Hops and Skips

Reading Roundup: August & September in Review

[INSERT HERE] a pithy quote about “best laid plans,” because my reading plans have most certainly derailed. I’m in a funk, and it’s not very fun. My picks have been a drag, so it takes me forever to get through them, made worse because I have so little time to read in the first place (especially since school began in August).

Generally, I’m a Completionist—if I’ve gotten more than 1/3 of the way through anything, I feel compelled to finish. But at this point in my life, I’m coming around to that cliched mantra of “life’s too short.”

Life’s too short to read to read uninspired books. Checklists be damned—I think I’ll be more carefree with my picks in October.

What I read in August…:

The Thorn Birds by Colleen McCullough ★★☆☆☆

My Australia/New Zealand pick for #ReadtheWorld21. The Clearys are an Irish family that move to the rugged outback to manage a large sheep farm in the early part of the 20th century. Multi-generational family sagas like this one are usually my cup of tea, but for some reason, I just did NOT really enjoy reading this. I’ll concede that my slow pace could’ve weakened my connection with the story, but also, I just didn’t much like the place or the people. Everything about the setting was harsh; the descriptions never let you forget it, and that lent an air of unpleasantness to the story. And in terms of the characters—I guess they were okay, though it took a REALLY long time for the spotlight to focus in on Meggie. And maybe in the 1970s when this was written, the “love story” between Meggie and a priest seemed torrid and romantic, but now it felt problematic and super inappropriate. The most compelling and sympathetic part of the story came at the end when the spotlight shifted to Meggie’s kids, but by then the novel was mostly done. Also, this author had zero qualms about killing off unsuspecting characters. Good lord, it diminished my drive to continue reading because who knows who’d die an unfortunate and surprisingly unpleasant death next.

One Year at Ellsmere by Faith Erin Hicks ★★★☆☆

Thirteen-year-old Juniper wins a scholarship to the prestigious Ellsmere Academy, an elite boarding school, and finally she’ll be a part of the rigorous academic atmosphere she feels she’s meant for. Unfortunately, it’s not without the social politics that govern any middle school, and Juniper has more to contend with than just her school work; there’s competition and bullies and also rumor of some mystical beast that roams the school premises. This one has a good premise, but it’s not done justice because the length is so short; there are so many areas that the story could expand and go deeper. I’m SUPER surprised to learn that it isn’t the first in a planned series; as is, the story feels unfulfilled. Not bad, but I was left unsatisfied.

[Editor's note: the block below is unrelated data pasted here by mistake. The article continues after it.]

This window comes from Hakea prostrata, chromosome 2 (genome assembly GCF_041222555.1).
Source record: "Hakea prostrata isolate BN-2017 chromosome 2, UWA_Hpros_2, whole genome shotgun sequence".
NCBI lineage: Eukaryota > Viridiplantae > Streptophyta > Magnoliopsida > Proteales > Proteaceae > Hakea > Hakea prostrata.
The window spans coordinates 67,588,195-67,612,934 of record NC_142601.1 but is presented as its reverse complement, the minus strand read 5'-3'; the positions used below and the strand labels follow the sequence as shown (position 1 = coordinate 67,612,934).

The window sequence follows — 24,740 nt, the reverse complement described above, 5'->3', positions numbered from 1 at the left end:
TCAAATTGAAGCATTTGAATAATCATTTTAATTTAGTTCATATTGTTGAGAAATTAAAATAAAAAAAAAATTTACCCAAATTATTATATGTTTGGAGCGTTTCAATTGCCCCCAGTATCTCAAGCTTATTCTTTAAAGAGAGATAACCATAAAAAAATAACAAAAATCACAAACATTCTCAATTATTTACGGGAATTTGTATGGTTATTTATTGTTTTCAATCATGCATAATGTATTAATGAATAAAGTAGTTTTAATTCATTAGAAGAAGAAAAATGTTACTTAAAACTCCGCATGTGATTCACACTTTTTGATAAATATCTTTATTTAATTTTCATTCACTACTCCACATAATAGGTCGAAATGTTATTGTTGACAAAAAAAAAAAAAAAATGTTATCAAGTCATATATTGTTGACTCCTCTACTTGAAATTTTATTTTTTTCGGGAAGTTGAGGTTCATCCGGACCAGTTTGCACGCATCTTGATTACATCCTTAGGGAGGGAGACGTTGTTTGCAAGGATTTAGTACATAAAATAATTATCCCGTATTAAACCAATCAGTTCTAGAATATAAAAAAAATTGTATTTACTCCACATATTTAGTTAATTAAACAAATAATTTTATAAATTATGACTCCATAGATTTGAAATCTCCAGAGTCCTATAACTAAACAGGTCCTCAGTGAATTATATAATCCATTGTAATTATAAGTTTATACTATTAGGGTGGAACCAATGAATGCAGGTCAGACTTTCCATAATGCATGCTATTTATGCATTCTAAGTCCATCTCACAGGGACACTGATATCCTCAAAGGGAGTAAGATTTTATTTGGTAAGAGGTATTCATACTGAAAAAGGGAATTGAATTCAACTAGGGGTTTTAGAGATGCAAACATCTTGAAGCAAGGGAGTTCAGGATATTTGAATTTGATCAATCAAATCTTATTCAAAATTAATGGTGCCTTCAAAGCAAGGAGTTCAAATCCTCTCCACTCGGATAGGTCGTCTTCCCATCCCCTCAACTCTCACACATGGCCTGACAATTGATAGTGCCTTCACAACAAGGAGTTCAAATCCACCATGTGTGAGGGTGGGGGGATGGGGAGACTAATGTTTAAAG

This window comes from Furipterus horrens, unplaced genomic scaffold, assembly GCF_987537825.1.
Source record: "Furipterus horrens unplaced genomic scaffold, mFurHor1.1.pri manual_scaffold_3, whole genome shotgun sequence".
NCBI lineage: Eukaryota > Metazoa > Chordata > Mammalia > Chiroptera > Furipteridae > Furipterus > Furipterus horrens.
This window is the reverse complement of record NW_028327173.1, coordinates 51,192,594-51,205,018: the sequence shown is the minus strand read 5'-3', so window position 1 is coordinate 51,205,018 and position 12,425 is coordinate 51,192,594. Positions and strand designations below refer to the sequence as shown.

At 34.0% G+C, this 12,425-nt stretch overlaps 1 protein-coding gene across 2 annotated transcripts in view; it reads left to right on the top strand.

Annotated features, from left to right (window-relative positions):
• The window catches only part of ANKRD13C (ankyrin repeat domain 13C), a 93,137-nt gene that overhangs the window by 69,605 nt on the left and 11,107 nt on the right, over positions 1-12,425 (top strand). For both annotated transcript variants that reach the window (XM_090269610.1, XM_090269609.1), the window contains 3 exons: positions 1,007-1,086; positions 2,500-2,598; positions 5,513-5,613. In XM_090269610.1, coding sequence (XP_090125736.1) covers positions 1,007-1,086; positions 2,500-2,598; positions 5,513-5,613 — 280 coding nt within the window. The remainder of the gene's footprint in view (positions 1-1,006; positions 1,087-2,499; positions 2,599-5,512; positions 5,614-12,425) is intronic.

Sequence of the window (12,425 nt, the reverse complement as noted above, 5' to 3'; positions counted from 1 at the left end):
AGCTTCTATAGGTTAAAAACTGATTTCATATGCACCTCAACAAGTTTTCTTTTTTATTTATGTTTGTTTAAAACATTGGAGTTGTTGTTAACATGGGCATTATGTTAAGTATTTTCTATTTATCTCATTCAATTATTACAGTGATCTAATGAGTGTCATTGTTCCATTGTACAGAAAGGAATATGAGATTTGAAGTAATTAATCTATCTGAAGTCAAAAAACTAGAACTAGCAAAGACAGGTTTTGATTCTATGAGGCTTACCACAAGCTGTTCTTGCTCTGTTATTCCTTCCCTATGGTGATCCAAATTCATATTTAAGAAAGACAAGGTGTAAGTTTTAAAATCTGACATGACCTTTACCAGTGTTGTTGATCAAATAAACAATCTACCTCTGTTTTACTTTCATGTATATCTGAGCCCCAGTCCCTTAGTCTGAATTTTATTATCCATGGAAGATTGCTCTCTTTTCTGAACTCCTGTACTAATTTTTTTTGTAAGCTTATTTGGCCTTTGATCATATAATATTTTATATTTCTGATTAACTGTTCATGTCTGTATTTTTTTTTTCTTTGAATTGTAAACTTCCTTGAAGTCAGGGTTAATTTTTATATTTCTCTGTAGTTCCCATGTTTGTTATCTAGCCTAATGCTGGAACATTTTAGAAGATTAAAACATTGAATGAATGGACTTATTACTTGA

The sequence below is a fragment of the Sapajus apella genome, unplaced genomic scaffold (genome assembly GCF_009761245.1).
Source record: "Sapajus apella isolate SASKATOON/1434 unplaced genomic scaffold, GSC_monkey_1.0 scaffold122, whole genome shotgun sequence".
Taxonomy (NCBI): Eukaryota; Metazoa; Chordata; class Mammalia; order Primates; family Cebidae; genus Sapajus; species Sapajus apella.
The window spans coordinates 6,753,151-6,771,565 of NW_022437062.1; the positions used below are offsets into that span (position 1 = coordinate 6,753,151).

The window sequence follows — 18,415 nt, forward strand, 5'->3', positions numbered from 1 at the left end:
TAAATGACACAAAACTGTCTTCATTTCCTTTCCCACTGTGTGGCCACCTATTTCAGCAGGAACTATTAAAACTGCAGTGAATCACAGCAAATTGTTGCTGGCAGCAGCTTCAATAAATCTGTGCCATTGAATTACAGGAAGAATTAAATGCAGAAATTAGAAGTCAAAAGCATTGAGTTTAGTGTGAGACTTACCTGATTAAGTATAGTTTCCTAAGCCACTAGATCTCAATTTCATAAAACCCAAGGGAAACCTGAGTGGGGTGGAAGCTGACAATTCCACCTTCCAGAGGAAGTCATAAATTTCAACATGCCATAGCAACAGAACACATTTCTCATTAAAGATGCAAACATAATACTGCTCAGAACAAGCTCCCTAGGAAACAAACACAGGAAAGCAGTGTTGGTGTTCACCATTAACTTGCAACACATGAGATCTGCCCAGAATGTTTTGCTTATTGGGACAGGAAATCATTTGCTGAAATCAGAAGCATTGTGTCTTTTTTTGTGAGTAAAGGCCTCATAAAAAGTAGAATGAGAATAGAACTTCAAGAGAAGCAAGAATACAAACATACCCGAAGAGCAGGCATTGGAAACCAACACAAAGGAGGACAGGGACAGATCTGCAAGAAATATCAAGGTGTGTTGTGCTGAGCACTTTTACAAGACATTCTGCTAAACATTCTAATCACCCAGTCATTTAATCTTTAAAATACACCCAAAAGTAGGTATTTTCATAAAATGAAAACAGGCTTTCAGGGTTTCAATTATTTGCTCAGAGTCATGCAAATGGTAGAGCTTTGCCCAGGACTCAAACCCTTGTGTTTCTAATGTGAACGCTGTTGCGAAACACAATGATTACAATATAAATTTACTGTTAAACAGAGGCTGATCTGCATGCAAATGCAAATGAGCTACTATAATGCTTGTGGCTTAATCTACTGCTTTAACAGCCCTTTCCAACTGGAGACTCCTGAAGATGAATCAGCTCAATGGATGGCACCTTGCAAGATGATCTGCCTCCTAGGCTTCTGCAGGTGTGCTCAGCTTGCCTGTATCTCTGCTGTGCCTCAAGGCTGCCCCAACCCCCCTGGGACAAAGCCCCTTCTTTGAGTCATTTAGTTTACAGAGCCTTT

The Breakaways by Cathy G. Johnson ★★☆☆☆

A graphic novel about a ragtag middle school soccer team. Definitely a diverse cast of characters here, but it was hard to find a real focus and connection with any of them. The main character, Faith, kind of stood to the side – we experienced everyone else through her eyes while she remained most distant to the reader. Maybe it’s just my adult sensibilities, but I found the story lacked of any sort of cohesive theme or message. I have no idea what these characters “learned” from their shared experience on a crappy soccer team; everyone’s attitude seemed pretty negative, and they all just gave up and quit the team anyway. Hooray?

…and in September:

The Pregnancy Project by Gaby Rodriguez (with Jenna Glatzer) ★★★☆☆

Chosen as the “memoir by a Latinx author” for the Read Harder Challenge. Raised by a single mom who had her first baby as a teenager, the author lived in a world where teen pregnancy was more than a stereotype – it was an expectation. So far, she’d lived her whole life working to defy that expectation, but for her high school senior thesis project, she wanted to understand more about the experience as a teenage mother in an effort to break the cycle. So, she faked a pregnancy. This memoir shares the whole picture – the author’s background, her motivations, and the day-by-day during this social experiment. A compelling read, even though the complexity of the issues addressed stems far beyond the scope of this memoir.

Biografi: A Traveler’s Tale by Lloyd Jones ★★★☆☆

The August prompt for #ReadtheWorld21 was the Balkans; this “traveler’s tale” from 1994 ventures into an Albania recently released from the grips of a Communist government. Our author and traveler is a Kiwi who heard via an Albanian friend and neighbor rumor of a dentist forced into the role as body double to dictator Enver Hoxha. This resulting tale sheds light on a place that was, at the time, incredibly isolated, thus leaving its people living in world of half truths and uncertainty. It’s a hard reality to comprehend but one that is frighteningly common throughout history. An excellent portrait of a particular time and place; supposedly the more recent publications (I had a first edition) include an afterword that shed some new light on the story.

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